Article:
Before the second prize, we review Cameron Sinclair’s prize for Architecture for Humanity, and the launch of the Open Architecture network. (See this morning’s post for details.) The project literally launched this morning and is already seeing use.
The second prize winner is the remarkable biologist, E.O. Wilson, who Stuart Brand introduces by saying, “As a biologist, this is someone who has changed my field over and over and over.”
Wilson announces himself as speaking for “his constituency – 10^18 insects and small creatures” and to make a plea for them. If we were to eliminate insects, most human life would be destroyed within years. Wilson is best known for his work on ants – he explains that this is his “devoted period” after briefer childhood periods fascinated with birds, butterflies, snakes, frogs and caves.
Growing up in Alabama on the gulf coast, Wilson blinded himself in one eye when fishing as a seven year old, pulling a pinfish into his eye. He’s also congenitally hard of hearing. “I found that I was bad at birdwatching, and I couldn’t track frogs by sound.” So he became attracted to “the little things who run the world.”
Wilson is interested in the species we don’t know anything about. Recent discoveries include megafauna like whales, antelopes, a new elephant and monkey species. But we know vastly less about life in the sea, about molds and fungus, and about nematodes – roundworms – who represent four of all five animals of the planet. He references bacteria as “the dark matter of the biological world”, with 4 million unique species in a ton of soil, most of them completely unknown.
“What are they all doing? We don’t know.”
Wilson outlines a futue hope – that we’ll explore the world, carrying collectors and sequencers which let us discover bacteria and microorganisms, “the way we look for birds with binoculars.” What will we find as we map the world? It’s possible that we might find actual aliens – bacteria or microorganisms that actually came from outerspace – after all, “they’ve had billions of years to do it.”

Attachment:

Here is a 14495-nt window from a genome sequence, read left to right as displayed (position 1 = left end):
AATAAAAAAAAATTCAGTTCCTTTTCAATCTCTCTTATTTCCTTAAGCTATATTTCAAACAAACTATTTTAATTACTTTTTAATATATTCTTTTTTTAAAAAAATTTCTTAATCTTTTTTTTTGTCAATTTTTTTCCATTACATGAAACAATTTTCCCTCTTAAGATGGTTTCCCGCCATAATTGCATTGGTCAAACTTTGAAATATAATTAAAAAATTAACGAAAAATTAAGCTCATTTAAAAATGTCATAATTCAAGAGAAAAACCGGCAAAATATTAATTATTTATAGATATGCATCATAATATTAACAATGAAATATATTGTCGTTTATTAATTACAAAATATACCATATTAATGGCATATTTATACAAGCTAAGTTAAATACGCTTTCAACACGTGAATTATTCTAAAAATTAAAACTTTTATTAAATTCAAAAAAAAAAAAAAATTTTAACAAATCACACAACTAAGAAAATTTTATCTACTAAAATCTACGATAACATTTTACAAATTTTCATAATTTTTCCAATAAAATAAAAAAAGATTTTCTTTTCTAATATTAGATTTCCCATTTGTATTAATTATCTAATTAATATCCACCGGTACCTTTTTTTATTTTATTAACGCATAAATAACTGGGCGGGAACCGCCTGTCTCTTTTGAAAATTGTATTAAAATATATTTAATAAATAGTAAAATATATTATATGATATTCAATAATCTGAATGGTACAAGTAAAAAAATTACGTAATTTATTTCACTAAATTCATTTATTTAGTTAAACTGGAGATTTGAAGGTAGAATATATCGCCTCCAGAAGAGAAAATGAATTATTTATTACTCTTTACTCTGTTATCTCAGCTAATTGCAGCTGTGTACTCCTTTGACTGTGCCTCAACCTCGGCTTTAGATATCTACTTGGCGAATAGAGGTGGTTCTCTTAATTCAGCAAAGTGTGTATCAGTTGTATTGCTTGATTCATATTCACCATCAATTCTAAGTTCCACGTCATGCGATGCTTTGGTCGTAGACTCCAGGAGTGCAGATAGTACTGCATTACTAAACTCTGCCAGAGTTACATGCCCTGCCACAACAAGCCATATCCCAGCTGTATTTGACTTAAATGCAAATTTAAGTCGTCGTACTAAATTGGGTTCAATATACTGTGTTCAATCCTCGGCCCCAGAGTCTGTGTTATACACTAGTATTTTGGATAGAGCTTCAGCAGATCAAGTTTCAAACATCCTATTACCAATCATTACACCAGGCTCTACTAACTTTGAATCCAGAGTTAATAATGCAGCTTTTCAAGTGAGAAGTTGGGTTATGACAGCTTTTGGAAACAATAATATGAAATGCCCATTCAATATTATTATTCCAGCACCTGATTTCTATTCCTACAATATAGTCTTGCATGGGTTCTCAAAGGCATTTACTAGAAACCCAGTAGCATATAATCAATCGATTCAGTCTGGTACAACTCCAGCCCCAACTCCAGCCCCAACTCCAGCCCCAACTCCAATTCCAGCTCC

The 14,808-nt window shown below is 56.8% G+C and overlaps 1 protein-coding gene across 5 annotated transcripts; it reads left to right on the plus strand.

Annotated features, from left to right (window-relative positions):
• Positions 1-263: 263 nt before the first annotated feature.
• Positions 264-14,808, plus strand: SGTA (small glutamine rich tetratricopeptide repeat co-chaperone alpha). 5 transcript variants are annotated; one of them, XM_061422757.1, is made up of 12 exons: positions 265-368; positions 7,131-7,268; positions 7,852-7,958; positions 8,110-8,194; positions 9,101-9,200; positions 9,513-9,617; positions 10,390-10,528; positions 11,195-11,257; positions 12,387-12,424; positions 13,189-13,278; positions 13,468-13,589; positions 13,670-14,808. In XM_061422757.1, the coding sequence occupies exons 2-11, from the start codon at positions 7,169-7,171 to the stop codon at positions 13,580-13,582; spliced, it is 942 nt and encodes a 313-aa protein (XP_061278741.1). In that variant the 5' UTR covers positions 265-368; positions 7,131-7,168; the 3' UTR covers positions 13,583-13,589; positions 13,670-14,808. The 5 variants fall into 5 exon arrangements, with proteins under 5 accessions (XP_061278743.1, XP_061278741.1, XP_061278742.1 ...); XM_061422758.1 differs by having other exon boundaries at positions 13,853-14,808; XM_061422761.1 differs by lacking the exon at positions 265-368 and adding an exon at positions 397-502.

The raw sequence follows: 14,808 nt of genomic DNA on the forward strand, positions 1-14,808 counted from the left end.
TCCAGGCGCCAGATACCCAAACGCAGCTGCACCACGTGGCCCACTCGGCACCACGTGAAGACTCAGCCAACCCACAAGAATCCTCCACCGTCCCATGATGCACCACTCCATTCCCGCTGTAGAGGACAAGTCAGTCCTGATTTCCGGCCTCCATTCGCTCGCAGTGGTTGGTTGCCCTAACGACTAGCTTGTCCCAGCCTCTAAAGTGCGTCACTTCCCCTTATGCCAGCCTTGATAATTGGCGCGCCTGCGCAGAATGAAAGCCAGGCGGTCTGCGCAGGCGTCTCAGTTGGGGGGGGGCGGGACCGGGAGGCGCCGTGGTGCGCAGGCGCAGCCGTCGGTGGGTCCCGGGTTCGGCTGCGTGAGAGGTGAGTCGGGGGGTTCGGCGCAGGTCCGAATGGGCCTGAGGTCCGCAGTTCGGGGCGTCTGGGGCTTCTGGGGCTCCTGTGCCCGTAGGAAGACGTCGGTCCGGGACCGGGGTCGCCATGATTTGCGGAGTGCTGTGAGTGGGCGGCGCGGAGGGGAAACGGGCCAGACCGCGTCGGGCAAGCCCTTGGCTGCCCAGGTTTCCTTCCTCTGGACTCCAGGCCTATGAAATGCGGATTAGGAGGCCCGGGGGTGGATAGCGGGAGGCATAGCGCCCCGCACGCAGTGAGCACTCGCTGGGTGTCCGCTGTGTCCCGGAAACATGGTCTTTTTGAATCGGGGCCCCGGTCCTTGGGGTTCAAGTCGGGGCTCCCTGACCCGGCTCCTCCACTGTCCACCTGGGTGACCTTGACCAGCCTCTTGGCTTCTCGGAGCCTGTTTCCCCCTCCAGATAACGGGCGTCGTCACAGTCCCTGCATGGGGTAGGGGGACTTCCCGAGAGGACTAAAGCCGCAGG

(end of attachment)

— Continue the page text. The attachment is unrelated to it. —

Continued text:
He points out that we’re destroying these organisms and ecosystems with ingenuiety.
Ants that he discovered early in his career – metallic green and gold ants in Cuban forests – are threatened by the cutting of these ancient trees.
Wilson sees a set of threats to environmental stability and discovery coming from factors he refers to as HIPPO:
– Habitat destruction, including climate change
– Invasive species
– (Human) Population explosion
– Overharvesting (by hunting and fishing)
Only about 15% of known species have been studied well enough to know their status and threat – “We’re flying blind into the environmental future.” So Wilson asks for a science project equivalent in scale to the human genome project, a “moon shot with a timetable.”
“I wish we will work together to help create the key tools we need to inspire preservation of earth’s biodiversity.” His vision is an encyclopedia of life, a document on the Internet, accessible to anyone on demand, anywhere in the world, and infinitely expansible.
I can’t say I care for Wilson’s sociobiology shtick. (In what universe could insect behavior, largely inherited, tell us much about human societies and near-100% learned behavior?) But as far as needing to know what we’re destroying BEFORE we destroy it: “Right on!” as we used to say.
He should have also mentioned the forces working against such a project. Discovering “what’s out there” (a field called “systematics,” officially) is the stepchild of biology at this point. The establishment views it rather like a convention of computer geeks might view a crow quill pen. Quaint, fine in it’s day, but useless now except as a museum exhibit.
They couldn’t be more wrong, as Wilson rightly points out, but that attitude means that:
a) Nobody who is simply a systematist is hired into academic positions (now, not in Wilson’s or my day).
b) Work in pure systematics, especially the floristic and faunistic work Wilson is referring to, no longer gets people tenure.
c) Almost all grants for work in systematics are tiny these days, when funding is given at all.
d) The funding issue only feeds even more into a) and b).
(As someone who’s been a systematist for going on 30 years now, trust me on this.)
Perhaps I should add that systematics is not a simple matter of getting out there and identifying things. You have to know what you’re looking at before you can ID it, and that’s amazingly complicated in all its ramifications.
Wilson needs to add to his call to arms. He needs to map out a way to study the world’s organisms when the specialists involved have been squeezed out of the jobs where they could do the work.